Islington wins legal battle over affordable homes

The London borough of Islington has won a landmark case against a developer who refused to provide enough affordable homes on a former Territorial Army site.

A High Court judge dismissed a legal challenge brought by First Base (Parkhurst Road Limited) last week against decision by the local authority to refuse planning permission for a residential development on the site in Parkhurst Road with little or no affordable housing.

The long-running issue started back 2013 when the developer first bought the site and submitted an initial planning application to the London borough.

The council refused planning permission for this development twice on the grounds of not providing enough affordable housing, as well as other matters.

The case centres around the viability assessment of development and, in particular, how the price of land should be determined in planning, which is a tool increasingly used by developers and their viability consultants in recent years, to avoid complying with rules on affordable housing.

Last summer, the Campaign to Protect Rural England (CPRE) warned there was a growing problem with developers backing out of agreements to build affordable homes, by claiming viability assessments show it is no longer possible to build a previously-agreed number.

Two lengthy public inquiries were held into the application by First Base, both of which were won by the London borough.

Each time the low level of affordable housing provided on the scheme was being justified by the developer on factors such as the purchase price paid for the site, and land transactions of other schemes.

Following the second public inquiry held in early 2017, a planning inspector appointed by the communities secretary, upheld Islington’s refusal of planning permission in June of that year.

The developer then mounted a legal challenge against the planning inspector’s decision at the High Court. The planning inspector’s decision was defended in court jointly by Islington’s legal team and the lawyers representing the Ministry of Housing Communities and Local Government (MHCLG).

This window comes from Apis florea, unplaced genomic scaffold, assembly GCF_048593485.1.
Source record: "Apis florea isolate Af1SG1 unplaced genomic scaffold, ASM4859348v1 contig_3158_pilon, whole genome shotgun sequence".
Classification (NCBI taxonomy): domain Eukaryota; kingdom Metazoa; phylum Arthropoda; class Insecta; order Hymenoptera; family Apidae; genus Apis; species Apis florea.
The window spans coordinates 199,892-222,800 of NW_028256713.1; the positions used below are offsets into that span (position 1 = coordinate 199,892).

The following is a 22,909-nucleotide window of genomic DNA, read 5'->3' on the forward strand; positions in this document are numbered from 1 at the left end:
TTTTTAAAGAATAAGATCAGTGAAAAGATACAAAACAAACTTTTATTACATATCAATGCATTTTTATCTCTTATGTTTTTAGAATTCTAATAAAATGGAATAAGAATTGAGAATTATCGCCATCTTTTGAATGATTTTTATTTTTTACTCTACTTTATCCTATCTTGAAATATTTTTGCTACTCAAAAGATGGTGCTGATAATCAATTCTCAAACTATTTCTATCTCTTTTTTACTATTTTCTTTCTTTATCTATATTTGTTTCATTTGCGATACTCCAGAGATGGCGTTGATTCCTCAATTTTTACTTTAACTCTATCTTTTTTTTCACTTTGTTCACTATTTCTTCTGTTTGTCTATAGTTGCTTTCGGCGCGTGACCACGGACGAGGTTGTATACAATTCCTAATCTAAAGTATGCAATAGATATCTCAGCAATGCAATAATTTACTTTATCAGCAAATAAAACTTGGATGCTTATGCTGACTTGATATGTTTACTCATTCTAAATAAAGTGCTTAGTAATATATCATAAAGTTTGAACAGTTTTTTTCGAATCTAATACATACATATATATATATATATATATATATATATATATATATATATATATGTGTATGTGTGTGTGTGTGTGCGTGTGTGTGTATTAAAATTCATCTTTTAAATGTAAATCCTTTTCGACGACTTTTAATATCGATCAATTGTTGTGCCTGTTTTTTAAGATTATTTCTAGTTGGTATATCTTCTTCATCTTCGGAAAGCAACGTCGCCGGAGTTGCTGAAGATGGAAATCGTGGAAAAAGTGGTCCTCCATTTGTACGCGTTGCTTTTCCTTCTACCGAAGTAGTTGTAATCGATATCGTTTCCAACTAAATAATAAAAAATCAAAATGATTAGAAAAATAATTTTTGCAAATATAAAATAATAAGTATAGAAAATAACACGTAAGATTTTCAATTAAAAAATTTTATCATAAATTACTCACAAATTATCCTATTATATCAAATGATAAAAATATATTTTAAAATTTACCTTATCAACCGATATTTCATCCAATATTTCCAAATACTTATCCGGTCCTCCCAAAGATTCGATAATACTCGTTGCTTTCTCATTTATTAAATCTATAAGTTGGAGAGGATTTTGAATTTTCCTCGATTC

Last week, Judge Justice Mr David Holgate dismissed the legal challenge on all three grounds put forward by the developer, and concluded that he was satisfied with the Planning Inspector’s decision to dismiss the developer’s appeal and uphold the council’s decision to refuse the planning application.

And in a highly unusual move, Mr Justice Holgate also recommended that the current, widely used, guidance on viability assessments by the Royal Institute of Chartered  Surveyors (RICS) should be revised ‘in order to address any misunderstandings about market valuation concepts and techniques, the “circularity” issue and any other problems encountered in practice over the last six years, so as to help avoid protracted disputes of the kind we have seen in the present case and achieve more efficient decision-making’.

Responding to the judgement, a spokesperson for the London borough said it reinforces the local authority’s long-standing position that developers should abide by the councils’ planning guidelines – rather than ‘overpaying for land and then trying to bypass our affordable housing requirements’.

‘There is a shortage of good quality, genuinely affordable housing in Islington and a significant unmet housing need,’ said the spokesperson.


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